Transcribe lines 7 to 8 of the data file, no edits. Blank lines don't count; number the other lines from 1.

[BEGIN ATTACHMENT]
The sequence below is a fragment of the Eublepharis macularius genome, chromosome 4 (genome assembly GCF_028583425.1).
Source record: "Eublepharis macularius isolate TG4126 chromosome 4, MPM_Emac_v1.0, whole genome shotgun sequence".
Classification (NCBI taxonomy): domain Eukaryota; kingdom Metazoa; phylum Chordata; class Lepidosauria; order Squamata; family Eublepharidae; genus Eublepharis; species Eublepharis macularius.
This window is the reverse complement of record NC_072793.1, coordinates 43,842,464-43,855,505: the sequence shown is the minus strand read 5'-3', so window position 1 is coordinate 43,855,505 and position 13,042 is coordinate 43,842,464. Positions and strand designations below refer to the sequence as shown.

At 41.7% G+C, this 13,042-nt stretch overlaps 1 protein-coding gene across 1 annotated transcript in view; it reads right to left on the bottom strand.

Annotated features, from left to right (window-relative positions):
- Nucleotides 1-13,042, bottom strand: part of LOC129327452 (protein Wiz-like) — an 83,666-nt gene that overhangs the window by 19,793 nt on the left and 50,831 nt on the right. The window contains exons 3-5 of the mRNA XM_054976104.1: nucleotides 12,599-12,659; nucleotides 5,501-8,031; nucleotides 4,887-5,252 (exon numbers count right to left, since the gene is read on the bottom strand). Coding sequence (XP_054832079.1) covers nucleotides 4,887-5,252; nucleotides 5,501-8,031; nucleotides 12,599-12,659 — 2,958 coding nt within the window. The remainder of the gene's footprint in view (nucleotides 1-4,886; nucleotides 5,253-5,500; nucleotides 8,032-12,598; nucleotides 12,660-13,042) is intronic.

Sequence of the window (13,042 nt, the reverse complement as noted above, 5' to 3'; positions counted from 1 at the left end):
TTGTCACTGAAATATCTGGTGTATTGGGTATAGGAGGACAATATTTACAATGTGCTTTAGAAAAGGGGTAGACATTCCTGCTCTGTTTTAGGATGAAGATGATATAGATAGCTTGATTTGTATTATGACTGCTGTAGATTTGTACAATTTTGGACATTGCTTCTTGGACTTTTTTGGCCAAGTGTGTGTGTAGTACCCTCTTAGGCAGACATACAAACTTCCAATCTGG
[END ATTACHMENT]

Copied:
- Nucleotides 1-13,042, bottom strand: part of LOC129327452 (protein Wiz-like) — an 83,666-nt gene that overhangs the window by 19,793 nt on the left and 50,831 nt on the right. The window contains exons 3-5 of the mRNA XM_054976104.1: nucleotides 12,599-12,659; nucleotides 5,501-8,031; nucleotides 4,887-5,252 (exon numbers count right to left, since the gene is read on the bottom strand). Coding sequence (XP_054832079.1) covers nucleotides 4,887-5,252; nucleotides 5,501-8,031; nucleotides 12,599-12,659 — 2,958 coding nt within the window. The remainder of the gene's footprint in view (nucleotides 1-4,886; nucleotides 5,253-5,500; nucleotides 8,032-12,598; nucleotides 12,660-13,042) is intronic.

Sequence of the window (13,042 nt, the reverse complement as noted above, 5' to 3'; positions counted from 1 at the left end):